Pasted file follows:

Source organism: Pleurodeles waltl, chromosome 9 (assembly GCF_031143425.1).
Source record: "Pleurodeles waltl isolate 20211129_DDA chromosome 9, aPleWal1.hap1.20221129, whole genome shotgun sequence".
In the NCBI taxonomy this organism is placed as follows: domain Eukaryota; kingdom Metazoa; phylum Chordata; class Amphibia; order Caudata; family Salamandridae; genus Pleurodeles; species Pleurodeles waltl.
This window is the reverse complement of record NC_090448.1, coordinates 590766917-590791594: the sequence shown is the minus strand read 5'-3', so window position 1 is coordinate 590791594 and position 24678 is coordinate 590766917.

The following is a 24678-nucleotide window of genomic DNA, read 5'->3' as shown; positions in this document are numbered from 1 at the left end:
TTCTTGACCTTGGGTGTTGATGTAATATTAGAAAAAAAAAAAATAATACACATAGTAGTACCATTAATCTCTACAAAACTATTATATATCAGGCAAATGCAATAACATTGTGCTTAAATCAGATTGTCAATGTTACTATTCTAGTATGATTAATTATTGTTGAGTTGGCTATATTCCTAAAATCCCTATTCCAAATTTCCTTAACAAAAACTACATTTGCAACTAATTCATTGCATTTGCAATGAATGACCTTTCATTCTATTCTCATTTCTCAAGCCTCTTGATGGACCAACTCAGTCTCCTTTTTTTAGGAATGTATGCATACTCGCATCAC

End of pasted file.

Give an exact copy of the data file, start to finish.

Source organism: Pleurodeles waltl, chromosome 9 (assembly GCF_031143425.1).
Source record: "Pleurodeles waltl isolate 20211129_DDA chromosome 9, aPleWal1.hap1.20221129, whole genome shotgun sequence".
In the NCBI taxonomy this organism is placed as follows: domain Eukaryota; kingdom Metazoa; phylum Chordata; class Amphibia; order Caudata; family Salamandridae; genus Pleurodeles; species Pleurodeles waltl.
This window is the reverse complement of record NC_090448.1, coordinates 590766917-590791594: the sequence shown is the minus strand read 5'-3', so window position 1 is coordinate 590791594 and position 24678 is coordinate 590766917.

The following is a 24678-nucleotide window of genomic DNA, read 5'->3' as shown; positions in this document are numbered from 1 at the left end:
TTCTTGACCTTGGGTGTTGATGTAATATTAGAAAAAAAAAAAATAATACACATAGTAGTACCATTAATCTCTACAAAACTATTATATATCAGGCAAATGCAATAACATTGTGCTTAAATCAGATTGTCAATGTTACTATTCTAGTATGATTAATTATTGTTGAGTTGGCTATATTCCTAAAATCCCTATTCCAAATTTCCTTAACAAAAACTACATTTGCAACTAATTCATTGCATTTGCAATGAATGACCTTTCATTCTATTCTCATTTCTCAAGCCTCTTGATGGACCAACTCAGTCTCCTTTTTTTAGGAATGTATGCATACTCGCATCAC